Wait … Parmesan Cheese Isn't Vegetarian?

Wait … Parmesan Cheese Isn’t Vegetarian?

Cheese: the saving grace of many a vegetarian who still wants to treat themselves, or the one thing arguably standing in the way of them going full vegan. Alongside eggs and milk, cheese is a useful way for non-meat eaters to easily ensure they’re still getting a certain amount of protein in their diets, all without as much of the guilt that may accompany the eating of actual animals.

Well, as it turns out, not every cheese is created equal, in the sense that not every cheese is technically vegetarian. If you’re a vegetarian who’s a big fan of pasta, caesar salads, or general Italian cooking, I hope you’re sitting down as you read this https://bombaysandwichco.com/‘s article: Parmesan cheese isn’t vegetarian.

So why isn’t Parmesan cheese vegetarian?

Great question. In this case, it has to do with the use of something called rennet, which is pretty crucial to the Parmesano-Reggiano production process. Rennet is usually taken from the fourth stomach of a relatively young grazing animal like calves, goats, or lambs. That stomach is prized for its concentration of an enzyme called chymosin, which gradually loses its potency over time as grass replaces milk in that animal’s diet.

Traditionally, getting that rennet has meant slicing the stomachs of young calves into little pieces dropped into salt water or whey, with something acidic like wine or vinegar used to help draw out the enzymes. Once that solution’s filtered out, it can coagulate a significantly larger quantity of milk. More modern methods use a bit of more precise chemistry to yield more potent rennet, but a calf’s stomach is still involved.

Wait … Parmesan Cheese Isn't Vegetarian?

What is rennet’s role in the Parmesan process?

If it makes you feel any better, those stomachs play a crucial role in making Parmesan cheese what it is, thanks to the ability of chymosin to separate solids from liquids in the cheesemaking process.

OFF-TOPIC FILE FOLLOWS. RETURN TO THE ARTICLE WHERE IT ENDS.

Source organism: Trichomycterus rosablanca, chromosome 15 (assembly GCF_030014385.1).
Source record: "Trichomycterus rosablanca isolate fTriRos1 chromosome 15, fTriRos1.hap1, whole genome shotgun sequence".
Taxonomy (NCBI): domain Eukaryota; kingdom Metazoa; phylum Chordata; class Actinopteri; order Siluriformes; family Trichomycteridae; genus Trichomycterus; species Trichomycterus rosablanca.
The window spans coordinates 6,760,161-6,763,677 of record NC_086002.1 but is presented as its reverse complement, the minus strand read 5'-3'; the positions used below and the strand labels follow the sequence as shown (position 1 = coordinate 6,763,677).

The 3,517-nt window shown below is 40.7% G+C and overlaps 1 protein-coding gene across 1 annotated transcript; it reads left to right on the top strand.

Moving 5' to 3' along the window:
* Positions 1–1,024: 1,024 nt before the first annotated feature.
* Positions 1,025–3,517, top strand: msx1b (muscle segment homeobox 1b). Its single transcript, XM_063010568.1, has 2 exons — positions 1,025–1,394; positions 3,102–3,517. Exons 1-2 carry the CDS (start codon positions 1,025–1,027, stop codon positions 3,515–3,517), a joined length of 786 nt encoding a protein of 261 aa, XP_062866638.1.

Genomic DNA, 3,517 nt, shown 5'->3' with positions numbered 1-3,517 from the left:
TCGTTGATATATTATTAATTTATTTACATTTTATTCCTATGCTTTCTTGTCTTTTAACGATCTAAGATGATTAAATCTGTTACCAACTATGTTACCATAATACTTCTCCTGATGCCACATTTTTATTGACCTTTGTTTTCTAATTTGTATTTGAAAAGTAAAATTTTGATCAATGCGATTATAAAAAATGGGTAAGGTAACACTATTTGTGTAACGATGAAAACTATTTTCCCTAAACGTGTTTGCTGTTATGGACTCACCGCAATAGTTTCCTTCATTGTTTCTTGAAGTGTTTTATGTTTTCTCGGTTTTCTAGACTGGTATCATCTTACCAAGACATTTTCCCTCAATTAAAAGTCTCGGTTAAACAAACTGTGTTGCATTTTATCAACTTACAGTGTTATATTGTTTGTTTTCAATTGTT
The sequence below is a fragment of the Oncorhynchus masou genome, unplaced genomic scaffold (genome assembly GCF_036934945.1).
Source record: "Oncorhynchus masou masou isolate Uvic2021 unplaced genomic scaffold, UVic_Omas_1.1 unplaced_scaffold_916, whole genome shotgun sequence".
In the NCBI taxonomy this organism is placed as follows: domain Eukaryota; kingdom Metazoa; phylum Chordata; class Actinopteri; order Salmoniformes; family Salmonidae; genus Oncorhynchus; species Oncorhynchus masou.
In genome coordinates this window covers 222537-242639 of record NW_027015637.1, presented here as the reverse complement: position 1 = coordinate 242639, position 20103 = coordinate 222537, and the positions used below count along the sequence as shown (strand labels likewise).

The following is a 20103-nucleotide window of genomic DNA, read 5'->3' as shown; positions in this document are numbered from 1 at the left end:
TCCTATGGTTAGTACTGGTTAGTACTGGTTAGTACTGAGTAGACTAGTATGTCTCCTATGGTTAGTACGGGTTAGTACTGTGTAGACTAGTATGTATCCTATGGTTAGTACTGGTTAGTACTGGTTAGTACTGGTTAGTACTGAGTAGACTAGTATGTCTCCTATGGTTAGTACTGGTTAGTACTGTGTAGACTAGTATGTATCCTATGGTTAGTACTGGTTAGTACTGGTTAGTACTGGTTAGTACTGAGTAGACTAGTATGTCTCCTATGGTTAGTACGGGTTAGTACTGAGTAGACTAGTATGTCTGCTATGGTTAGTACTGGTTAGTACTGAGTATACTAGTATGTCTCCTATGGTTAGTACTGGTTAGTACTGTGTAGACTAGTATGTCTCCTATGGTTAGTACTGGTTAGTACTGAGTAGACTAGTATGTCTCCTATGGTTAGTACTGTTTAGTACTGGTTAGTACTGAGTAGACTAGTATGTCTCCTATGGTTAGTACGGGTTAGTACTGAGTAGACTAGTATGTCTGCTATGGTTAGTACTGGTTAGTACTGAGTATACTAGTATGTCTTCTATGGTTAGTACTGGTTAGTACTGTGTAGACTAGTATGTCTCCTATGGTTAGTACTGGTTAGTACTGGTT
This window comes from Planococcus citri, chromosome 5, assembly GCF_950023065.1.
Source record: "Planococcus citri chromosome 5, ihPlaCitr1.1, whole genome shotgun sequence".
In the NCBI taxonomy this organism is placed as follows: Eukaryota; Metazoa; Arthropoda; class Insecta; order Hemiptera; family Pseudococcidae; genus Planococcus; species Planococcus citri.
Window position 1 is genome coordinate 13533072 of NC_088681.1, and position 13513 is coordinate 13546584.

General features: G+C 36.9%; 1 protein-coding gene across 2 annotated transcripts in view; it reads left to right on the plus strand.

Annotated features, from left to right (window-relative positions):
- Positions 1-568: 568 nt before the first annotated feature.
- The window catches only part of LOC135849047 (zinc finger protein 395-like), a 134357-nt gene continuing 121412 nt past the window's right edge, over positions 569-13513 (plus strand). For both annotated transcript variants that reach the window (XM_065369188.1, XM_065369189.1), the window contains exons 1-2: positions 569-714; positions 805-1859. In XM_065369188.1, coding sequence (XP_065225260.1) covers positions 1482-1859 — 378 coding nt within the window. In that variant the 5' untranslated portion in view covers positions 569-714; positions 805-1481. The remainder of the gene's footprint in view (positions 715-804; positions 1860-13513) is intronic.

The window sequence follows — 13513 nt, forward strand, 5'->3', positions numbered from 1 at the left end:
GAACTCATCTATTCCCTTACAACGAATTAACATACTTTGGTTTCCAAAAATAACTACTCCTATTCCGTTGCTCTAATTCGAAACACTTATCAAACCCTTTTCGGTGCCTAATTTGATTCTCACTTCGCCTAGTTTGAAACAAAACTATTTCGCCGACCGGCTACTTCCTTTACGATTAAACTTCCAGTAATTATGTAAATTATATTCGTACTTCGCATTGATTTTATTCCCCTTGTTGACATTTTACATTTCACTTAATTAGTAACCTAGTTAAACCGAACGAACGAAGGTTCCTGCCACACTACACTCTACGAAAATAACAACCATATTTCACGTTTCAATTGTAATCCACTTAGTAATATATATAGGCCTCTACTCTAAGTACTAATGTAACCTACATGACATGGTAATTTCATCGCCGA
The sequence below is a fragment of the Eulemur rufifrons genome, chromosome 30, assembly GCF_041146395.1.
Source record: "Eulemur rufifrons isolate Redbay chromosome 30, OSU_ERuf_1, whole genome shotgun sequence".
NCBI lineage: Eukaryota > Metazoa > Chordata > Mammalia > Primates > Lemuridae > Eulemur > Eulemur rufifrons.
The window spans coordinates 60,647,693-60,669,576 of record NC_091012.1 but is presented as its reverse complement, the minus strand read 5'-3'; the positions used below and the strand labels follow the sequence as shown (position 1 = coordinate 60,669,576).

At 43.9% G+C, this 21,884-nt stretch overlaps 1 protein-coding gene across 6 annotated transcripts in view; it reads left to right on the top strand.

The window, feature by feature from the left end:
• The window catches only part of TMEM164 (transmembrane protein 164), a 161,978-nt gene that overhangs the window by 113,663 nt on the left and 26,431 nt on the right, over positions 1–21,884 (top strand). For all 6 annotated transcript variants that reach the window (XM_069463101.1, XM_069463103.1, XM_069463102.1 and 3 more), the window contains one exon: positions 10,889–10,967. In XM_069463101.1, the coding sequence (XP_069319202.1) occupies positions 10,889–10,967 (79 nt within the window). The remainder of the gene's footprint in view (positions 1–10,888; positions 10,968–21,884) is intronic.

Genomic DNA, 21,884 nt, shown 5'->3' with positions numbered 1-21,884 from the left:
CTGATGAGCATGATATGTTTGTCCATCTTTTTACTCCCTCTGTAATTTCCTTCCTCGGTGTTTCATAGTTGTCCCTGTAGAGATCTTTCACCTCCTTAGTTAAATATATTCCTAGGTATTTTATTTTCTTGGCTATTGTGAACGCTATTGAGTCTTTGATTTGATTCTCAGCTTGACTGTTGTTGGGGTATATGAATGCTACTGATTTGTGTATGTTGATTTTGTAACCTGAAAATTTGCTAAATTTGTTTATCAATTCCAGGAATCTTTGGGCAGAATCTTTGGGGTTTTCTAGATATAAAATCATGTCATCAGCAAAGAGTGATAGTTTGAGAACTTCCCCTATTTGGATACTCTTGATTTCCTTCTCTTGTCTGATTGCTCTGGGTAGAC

When producing Parmesan, rennet is introduced after unpasteurized cow’s milk is heated, in order to start the separation process. From there, not much else is really added as the cheese does its thing over time. In fact, a cheese can only meet the European Union’s legal definition of Parmesan if it’s produced in the “Reggiano” region of Italy using nothing more than cow’s milk, salt, and calf rennet, underscoring how central that bit of stomach is to the process.

Do other cheese also use rennet?

It brings me no pleasure to report that Parmesan is far from the only cheese in which rennet plays a role. You’ll find rennet in other Italian cheeses like Pecorino Romano, Grana Padano, and Gorgonzola (which is now stinky to vegetarians for non-olfactory reasons).

Certain French and Swiss cheeses also, regrettably, say oui to rennet. They include Camembert, Vacherin, Emmenthaler, and Gruyère. Even Spanish Manchego can’t resist rennet’s role in the curdification process.

Are there vegetarian-friendly alternatives to those cheeses?

While northern Italians may quibble with their authenticity, the good news for vegetarians is that there are viable (though perhaps less genuine and/or tasty) alternatives to Parmesan and other European cheeses that bypass the rennet.

Instead, those truly vegetarian cheeses get the coagulating, curding magic they need from microbial enzymes that mimic the effects of chymosin. Various plants can also provide a “vegetable rennet” of sorts. Boiling cardoon thistle, artichokes, or nettles in water and straining the end result with a cheesecloth leaves behind a thickening enzyme functionally similar to chymosin. Certain Iberian cheeses like Azeitão are traditionally made using plant rennet, meaning vegetarians may have better luck shopping for Portuguese or Spanish options.

Before you get too excited, though, there’s a reason that non-animal alternatives to rennet aren’t as popular as the genuine article. Supposedly, they can be a bit fussier to make cheese with than an actual calf stomach, and the flavor might come off a little bit different as well.

Failing that, you can always opt for a vegan alternative. With the revolution in plant-based alternatives going on these days, you may just be pleasantly surprised with how decent a vegan imitation of your favorite rennet-based cheeses tastes.

Up until a few minutes ago, you may have lived your life totally unaware that the cheese you enjoy on top of spaghetti or caesar salads has more in common with veal than you’d like to believe. But while ignorance may be bliss, knowledge is power. Learning about rennet certainly doesn’t make vegetarianism any easier, but now you can at least seek out alternatives to the “meat” you’ve unwittingly consumed.

Or you can just keep on eating whatever cheese you want without giving a second thought to any of this, because cheese is tasty. The choice is yours.